The demands of reducing both CO2 emissions and the consumption of fossil fuels require an enhancement of the efficiency of energy usage and the long-term pursuit of renewable and sustainable energy sources (such as solar, wind, wave, etc.). These energy sources are intermittent, and it is therefore of paramount importance to develop efficient, low-cost and environmentally friendly electric energy storage systems. Currently, there are three main options: batteries, electrochemical capacitors and dielectric capacitors1. Batteries, with their high energy density (lead-acid battery: 200–400 J cm−3 and lithium ion: 900–2500 J cm−3) and low power density (<500 W kg−1), are usually used in applications that require relatively slow release of energy (>100 s), while capacitors, with their high power density (electrochemical capacitors: 101–106 W kg−1 and dielectric capacitors: ~108 W kg−1), are used for rapid release of energy (<0.01 s)2. Electrochemical capacitors have at least an order of magnitude higher energy density compared to dielectric capacitors, but suffer from lower power density and lower output voltage. Only dielectric capacitors can meet the requirement of ultrahigh power density (up to ~108 W kg−1)1, with the added benefits of long service life and fast release of energy3, which makes them important for high power/pulse power technologies, such as motor drives, mobile power systems, space‐vehicle power systems, electrochemical guns, and so on4,5.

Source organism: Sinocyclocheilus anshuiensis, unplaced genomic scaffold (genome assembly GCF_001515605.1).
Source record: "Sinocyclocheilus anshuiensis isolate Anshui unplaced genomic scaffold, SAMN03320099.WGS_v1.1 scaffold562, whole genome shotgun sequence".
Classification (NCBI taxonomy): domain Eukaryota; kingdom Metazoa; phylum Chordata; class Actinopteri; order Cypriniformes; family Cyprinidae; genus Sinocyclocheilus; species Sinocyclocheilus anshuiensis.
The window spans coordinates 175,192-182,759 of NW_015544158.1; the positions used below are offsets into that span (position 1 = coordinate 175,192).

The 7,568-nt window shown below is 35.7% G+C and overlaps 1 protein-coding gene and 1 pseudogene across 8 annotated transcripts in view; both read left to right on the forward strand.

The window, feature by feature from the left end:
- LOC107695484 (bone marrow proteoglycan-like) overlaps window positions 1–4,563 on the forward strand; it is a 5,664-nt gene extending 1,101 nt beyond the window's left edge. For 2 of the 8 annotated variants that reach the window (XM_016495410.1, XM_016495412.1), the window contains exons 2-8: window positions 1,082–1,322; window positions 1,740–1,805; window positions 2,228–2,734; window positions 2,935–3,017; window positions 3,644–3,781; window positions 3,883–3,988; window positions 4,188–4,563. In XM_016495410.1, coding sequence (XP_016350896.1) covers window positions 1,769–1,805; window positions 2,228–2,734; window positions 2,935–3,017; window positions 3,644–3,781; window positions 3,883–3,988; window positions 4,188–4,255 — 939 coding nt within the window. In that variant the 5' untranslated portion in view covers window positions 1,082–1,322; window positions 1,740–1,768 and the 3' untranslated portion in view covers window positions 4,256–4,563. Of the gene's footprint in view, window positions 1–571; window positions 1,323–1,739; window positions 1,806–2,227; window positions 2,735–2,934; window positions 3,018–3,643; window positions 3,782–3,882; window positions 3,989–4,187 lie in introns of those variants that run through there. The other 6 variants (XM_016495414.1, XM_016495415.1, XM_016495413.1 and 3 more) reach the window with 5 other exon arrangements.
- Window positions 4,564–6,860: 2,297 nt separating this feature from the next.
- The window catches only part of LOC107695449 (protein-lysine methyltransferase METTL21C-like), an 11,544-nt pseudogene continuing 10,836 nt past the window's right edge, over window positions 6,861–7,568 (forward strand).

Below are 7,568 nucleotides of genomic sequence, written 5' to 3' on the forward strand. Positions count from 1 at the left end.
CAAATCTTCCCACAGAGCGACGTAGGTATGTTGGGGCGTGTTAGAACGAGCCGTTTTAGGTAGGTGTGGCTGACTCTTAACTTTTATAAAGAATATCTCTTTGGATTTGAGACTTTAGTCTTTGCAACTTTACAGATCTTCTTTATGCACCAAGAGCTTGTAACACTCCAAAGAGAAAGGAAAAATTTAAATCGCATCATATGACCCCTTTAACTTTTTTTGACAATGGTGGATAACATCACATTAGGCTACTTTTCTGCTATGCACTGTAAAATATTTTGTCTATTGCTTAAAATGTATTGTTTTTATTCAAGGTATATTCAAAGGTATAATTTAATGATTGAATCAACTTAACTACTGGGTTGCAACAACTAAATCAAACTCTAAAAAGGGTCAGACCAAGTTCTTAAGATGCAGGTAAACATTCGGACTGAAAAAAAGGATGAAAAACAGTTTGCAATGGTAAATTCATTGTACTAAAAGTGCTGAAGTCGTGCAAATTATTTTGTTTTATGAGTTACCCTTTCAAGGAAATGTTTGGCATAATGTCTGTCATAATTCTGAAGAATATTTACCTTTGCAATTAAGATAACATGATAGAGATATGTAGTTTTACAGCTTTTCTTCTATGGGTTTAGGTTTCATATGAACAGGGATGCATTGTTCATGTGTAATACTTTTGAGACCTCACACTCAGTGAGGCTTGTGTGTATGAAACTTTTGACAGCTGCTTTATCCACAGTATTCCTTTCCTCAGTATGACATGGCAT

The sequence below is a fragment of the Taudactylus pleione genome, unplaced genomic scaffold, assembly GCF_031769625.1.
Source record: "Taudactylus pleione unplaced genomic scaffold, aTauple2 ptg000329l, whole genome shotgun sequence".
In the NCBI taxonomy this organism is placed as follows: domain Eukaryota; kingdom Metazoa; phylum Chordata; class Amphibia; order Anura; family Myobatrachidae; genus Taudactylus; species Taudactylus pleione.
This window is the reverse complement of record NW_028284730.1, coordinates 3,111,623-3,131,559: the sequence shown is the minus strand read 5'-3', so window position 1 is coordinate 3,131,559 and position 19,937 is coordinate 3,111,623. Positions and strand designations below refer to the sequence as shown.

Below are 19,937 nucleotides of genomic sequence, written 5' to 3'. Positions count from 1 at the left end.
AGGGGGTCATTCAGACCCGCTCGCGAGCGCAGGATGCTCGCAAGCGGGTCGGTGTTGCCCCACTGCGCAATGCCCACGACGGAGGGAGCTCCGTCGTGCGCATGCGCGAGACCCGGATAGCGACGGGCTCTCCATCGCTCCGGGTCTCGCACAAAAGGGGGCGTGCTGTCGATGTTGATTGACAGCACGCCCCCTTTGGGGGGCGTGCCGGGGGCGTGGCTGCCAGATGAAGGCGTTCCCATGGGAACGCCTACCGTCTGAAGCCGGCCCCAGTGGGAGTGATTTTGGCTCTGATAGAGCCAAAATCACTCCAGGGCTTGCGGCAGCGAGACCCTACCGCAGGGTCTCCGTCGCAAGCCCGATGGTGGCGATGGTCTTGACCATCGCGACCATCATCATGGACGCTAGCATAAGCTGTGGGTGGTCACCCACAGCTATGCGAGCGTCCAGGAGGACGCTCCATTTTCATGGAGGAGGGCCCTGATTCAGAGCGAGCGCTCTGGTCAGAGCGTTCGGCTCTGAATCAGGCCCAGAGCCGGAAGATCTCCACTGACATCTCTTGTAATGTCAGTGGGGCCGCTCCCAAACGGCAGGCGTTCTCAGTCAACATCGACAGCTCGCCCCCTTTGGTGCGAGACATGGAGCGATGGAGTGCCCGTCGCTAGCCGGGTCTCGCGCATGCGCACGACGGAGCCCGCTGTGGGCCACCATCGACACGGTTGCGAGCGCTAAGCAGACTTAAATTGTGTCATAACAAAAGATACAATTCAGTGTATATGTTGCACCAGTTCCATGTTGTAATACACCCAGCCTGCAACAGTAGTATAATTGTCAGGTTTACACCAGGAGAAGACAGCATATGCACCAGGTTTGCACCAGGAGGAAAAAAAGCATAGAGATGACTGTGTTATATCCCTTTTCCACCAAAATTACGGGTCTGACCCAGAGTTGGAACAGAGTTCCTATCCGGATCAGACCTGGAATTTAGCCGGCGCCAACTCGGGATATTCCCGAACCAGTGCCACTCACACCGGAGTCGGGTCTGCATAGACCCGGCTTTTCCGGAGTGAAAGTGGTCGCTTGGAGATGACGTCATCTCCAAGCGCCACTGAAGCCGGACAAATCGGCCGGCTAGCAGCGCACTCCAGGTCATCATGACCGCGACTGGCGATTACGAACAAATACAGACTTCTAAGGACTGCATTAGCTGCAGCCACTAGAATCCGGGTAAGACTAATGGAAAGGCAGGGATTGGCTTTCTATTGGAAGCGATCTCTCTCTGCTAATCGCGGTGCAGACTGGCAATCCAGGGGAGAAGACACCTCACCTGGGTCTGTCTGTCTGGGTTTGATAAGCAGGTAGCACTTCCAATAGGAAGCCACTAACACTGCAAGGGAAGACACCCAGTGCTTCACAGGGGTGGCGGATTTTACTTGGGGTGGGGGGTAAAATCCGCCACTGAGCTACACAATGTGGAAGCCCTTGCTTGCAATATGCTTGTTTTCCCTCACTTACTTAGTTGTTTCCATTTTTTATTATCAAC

However, the application of dielectric capacitors is currently limited by their low energy density, especially in applications requiring large capacitances and small packaging size. For example, the best-performing commercial dielectric capacitor, biaxially oriented polypropylene (BOPP), only has an energy density of ~1–2 J cm−3, which is an order of magnitude lower compared to commercial electrochemical capacitors (20–29 J cm−3)6,7. Therefore, achieving high energy density in dielectric capacitors is a major bottleneck in extending their practical applications. The recoverable energy storage (Urec) for dielectric capacitors is generally described by the following equation: Urec = ∫EdD, where E and D are electric field and displacement, respectively. Specifically, for linear dielectrics, Urec = \(\mathop {\smallint }\nolimits^ E{\mathrm{d}}D = \frac{1}{2}DE = \frac{1}{2}\varepsilon _0\varepsilon _{\mathrm{r}}E_{\mathrm{b}}^2\), where ε0 and εr are the vacuum and relative dielectric constant, respectively, and Eb is the breakdown field. Urec has a quadratic dependence on Eb. While polymers possess much lower dielectric constants compared to inorganic materials, they have at least an order of magnitude higher energy storage capacity as a result of their much higher breakdown fields (several hundreds of kV mm−1). Apart from their high Eb, polymers have additional advantages, such as low density, high processability, mechanical flexibility and high toughness.